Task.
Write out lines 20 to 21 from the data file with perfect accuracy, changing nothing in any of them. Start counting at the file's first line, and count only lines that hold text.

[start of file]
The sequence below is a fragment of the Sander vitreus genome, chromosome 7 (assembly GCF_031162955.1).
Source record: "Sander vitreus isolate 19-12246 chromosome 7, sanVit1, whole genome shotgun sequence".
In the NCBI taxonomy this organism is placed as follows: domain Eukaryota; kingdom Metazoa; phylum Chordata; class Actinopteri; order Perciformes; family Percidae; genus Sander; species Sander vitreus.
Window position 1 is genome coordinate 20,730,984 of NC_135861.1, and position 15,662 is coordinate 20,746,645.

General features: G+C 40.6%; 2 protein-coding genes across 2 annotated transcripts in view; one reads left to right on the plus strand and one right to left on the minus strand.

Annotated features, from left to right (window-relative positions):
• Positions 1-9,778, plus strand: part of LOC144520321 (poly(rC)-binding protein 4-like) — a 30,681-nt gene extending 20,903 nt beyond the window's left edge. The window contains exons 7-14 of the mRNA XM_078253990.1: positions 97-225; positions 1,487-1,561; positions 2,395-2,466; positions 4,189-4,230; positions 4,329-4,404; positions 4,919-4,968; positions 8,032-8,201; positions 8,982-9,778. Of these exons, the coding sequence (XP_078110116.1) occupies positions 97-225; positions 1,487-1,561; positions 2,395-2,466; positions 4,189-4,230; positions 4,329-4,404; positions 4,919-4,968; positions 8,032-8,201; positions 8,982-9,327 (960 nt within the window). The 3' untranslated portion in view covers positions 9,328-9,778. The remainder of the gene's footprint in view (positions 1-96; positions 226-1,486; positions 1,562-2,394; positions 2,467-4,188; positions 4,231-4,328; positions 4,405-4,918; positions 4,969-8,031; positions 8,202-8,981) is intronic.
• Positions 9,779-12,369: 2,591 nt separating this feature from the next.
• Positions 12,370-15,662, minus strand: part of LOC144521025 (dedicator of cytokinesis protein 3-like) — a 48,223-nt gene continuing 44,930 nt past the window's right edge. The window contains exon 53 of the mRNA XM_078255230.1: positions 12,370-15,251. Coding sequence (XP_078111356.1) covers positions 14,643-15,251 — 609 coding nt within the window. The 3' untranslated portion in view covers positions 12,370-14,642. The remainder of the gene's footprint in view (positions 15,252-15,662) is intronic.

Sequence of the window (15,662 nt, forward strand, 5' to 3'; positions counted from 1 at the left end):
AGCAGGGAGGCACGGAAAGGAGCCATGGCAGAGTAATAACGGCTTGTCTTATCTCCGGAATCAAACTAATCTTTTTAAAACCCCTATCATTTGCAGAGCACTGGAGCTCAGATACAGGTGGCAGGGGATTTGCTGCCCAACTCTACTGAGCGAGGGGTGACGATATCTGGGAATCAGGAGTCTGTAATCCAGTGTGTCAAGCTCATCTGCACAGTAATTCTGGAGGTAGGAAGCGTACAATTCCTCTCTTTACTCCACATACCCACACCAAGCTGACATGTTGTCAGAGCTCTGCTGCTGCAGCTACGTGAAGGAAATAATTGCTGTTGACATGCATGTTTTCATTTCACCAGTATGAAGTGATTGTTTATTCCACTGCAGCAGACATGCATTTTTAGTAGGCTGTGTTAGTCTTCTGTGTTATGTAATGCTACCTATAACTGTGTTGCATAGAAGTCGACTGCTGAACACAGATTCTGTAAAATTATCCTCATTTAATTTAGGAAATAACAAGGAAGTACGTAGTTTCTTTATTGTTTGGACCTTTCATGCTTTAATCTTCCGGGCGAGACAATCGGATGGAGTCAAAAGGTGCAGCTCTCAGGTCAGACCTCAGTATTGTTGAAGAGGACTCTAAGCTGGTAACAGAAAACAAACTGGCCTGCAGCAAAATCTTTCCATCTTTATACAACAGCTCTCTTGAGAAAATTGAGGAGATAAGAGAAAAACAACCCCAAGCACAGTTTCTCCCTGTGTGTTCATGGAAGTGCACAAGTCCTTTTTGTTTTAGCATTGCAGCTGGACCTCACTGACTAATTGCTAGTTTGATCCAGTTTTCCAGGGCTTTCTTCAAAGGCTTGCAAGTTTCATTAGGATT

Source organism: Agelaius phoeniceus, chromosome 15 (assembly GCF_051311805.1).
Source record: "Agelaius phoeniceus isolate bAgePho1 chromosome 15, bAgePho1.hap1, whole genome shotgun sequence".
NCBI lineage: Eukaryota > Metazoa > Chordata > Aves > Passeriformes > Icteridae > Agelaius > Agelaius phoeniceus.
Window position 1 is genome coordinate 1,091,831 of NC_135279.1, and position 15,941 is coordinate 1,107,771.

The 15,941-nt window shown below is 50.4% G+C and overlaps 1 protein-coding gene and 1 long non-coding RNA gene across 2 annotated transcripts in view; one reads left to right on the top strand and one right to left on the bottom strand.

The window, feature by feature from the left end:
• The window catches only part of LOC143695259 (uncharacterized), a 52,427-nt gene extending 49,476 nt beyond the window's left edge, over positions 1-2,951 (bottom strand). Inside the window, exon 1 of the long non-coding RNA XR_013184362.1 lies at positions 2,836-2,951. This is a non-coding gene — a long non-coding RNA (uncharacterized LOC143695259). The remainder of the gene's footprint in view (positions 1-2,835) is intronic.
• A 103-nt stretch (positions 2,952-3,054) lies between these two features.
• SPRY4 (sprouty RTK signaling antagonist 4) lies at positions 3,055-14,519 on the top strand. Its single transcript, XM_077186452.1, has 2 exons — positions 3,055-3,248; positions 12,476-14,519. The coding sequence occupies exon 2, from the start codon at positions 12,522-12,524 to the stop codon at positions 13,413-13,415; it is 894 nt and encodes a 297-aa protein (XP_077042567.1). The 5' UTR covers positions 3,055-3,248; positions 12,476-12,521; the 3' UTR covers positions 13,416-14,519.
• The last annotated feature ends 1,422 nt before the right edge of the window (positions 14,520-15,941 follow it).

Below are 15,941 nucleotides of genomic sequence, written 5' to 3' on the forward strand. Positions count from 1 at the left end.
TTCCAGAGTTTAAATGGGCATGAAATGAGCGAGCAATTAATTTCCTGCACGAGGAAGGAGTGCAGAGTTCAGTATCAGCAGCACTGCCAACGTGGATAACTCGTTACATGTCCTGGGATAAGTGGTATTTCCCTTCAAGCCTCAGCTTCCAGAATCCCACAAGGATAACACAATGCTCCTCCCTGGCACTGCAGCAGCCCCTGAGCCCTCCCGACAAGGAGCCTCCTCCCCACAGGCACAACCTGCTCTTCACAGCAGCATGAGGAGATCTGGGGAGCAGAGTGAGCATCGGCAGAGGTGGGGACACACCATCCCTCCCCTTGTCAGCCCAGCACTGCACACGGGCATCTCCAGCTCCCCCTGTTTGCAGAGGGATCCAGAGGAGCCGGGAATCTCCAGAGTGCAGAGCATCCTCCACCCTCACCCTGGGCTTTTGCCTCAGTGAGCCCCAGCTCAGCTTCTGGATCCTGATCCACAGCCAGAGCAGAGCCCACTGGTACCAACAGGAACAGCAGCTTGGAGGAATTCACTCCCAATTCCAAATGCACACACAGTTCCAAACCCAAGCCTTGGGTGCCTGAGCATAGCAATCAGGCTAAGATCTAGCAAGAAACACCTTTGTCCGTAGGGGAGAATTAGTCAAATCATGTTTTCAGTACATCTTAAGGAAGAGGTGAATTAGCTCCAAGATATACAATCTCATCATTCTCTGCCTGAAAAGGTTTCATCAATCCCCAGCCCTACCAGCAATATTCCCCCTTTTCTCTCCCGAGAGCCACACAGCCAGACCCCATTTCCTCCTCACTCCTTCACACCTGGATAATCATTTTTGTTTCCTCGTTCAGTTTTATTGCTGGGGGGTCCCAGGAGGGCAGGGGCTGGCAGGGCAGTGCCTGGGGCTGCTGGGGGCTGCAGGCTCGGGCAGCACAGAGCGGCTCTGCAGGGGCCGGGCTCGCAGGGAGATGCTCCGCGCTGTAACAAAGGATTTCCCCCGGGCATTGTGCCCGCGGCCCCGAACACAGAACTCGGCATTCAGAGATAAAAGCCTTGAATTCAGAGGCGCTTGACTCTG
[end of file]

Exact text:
• SPRY4 (sprouty RTK signaling antagonist 4) lies at positions 3,055-14,519 on the top strand. Its single transcript, XM_077186452.1, has 2 exons — positions 3,055-3,248; positions 12,476-14,519. The coding sequence occupies exon 2, from the start codon at positions 12,522-12,524 to the stop codon at positions 13,413-13,415; it is 894 nt and encodes a 297-aa protein (XP_077042567.1). The 5' UTR covers positions 3,055-3,248; positions 12,476-12,521; the 3' UTR covers positions 13,416-14,519.
• The last annotated feature ends 1,422 nt before the right edge of the window (positions 14,520-15,941 follow it).